Praying for Eric and Magda

This last Sunday, we had the privilege of praying for Eric and Magda and family as we commissioned them for short-term mission service in Romania.   As pastor, I asked for many to gather around them in front at the altar rail as we laid hands on them and prayed for them.   One might ask, “Why do we lay hands on them?”   The short answer is simply that it was done that way in the book of Acts.  For example, when Barnabas and Saul went on their first missions trip the Bible says that the church at Antioch laid hands on them.   “While they were worshiping the Lord and fasting, the Holy Spirit said, “Set apart for me Barnabas and Saul for the work to which I have called them.”  So after they had fasted and prayed, they placed their hands on them and sent them off” (Ac 13:2-3 NIV).   IN the NT, the laying on of hands is also done in conjunction with prayers for receiving the Holy Spirit and prayers for healing.    Since a successful missions trip can only happen as the Holy Spirit empowers, it was natural also to lay hands on them as we prayed for the coming missions trip. 

As we prayed for Erica and Magda I suggested that we all pray out loud at the same time.  Continue reading “Guiding congregational prayer”

How can pastoral ministry be healthier?


Joining a conversation

I have decided to join an important conversation about the long term viability of the current paradigm of pastoral ministry.  Pastor Josh Rhone has asked a crucial question that I believe is a very important one for pastoral leaders today.  It is a daring, even dangerous question.  Yet it is one that may help us to face uncomfortable facts about the way we usually do ministry.   We owe it to following generations to answer his question.  Let me copy in his intensive query.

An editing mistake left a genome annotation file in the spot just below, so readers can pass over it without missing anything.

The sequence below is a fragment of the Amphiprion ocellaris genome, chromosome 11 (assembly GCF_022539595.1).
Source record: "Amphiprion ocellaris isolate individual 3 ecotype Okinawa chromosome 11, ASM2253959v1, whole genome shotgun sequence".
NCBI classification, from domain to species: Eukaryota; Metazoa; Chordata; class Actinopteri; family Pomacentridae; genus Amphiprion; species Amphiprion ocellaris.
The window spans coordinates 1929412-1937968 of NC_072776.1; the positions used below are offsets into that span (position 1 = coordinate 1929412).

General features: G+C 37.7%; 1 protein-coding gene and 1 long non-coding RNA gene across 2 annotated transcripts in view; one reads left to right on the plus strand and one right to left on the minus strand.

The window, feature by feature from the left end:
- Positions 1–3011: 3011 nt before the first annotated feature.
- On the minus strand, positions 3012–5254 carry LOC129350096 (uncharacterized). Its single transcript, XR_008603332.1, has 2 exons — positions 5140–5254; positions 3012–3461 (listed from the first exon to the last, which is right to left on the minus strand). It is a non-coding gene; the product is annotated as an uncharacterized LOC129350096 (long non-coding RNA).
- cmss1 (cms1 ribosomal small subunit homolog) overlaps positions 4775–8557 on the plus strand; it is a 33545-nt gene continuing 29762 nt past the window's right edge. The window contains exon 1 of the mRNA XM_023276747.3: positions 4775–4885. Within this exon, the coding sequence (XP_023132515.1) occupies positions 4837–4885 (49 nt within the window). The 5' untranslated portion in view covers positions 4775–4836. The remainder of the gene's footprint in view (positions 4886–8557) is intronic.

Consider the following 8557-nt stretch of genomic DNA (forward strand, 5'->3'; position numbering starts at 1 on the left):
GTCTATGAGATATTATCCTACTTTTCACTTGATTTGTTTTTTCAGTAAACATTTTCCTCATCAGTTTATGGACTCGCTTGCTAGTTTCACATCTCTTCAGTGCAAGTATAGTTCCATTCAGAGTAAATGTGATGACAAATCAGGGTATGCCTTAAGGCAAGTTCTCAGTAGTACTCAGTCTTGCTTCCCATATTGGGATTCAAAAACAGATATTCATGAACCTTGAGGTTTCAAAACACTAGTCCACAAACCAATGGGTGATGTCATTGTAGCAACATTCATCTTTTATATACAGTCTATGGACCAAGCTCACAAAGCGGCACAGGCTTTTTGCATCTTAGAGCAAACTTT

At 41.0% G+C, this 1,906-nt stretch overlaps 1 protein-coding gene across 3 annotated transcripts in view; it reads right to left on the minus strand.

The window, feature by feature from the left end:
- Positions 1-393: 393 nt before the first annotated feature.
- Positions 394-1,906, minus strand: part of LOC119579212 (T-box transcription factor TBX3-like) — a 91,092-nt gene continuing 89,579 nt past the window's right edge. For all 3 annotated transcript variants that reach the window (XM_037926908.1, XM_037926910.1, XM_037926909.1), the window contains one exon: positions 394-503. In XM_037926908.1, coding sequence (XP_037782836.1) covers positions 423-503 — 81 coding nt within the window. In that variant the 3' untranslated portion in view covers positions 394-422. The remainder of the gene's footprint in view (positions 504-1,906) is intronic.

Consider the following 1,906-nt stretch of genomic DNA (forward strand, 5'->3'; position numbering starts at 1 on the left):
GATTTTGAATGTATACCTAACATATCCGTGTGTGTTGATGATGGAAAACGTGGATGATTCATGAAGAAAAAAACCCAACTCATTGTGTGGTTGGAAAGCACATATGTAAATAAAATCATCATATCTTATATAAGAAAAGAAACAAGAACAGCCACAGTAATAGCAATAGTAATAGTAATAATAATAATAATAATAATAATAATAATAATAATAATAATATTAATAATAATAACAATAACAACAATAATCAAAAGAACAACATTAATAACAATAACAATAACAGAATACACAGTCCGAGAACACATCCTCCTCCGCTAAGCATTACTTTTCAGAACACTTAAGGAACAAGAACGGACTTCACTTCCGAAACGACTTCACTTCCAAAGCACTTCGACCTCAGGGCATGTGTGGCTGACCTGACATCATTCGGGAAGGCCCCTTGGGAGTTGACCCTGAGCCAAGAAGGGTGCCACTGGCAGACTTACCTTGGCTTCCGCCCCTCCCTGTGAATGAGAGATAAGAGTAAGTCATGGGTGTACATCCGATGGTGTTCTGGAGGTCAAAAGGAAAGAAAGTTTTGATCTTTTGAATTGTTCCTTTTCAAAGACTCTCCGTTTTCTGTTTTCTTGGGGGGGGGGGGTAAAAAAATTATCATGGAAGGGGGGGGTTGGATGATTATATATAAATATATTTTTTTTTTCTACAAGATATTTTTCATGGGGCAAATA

What if our current models of pastoral ministry are in fact detrimental to the spiritual health and vitality of the Church (and her leaders)? Might we need to reimagine/re-envision our models of pastoral ministry? And, what might a new model of pastoral ministry look like?

I am especially interested in how ministry affects pastors over the long term.  Today I would like to comment on the issue of proximity.  One of the characteristics of many pastoral situations that I believe often creates greater wear and tear on the pastor is the issue of proximity.   By this I am speaking about how enmeshed the pastor’s and family’s lives are with his work.  This issue has many facets.  

Are parsonages usually too close to the church for best clergy health?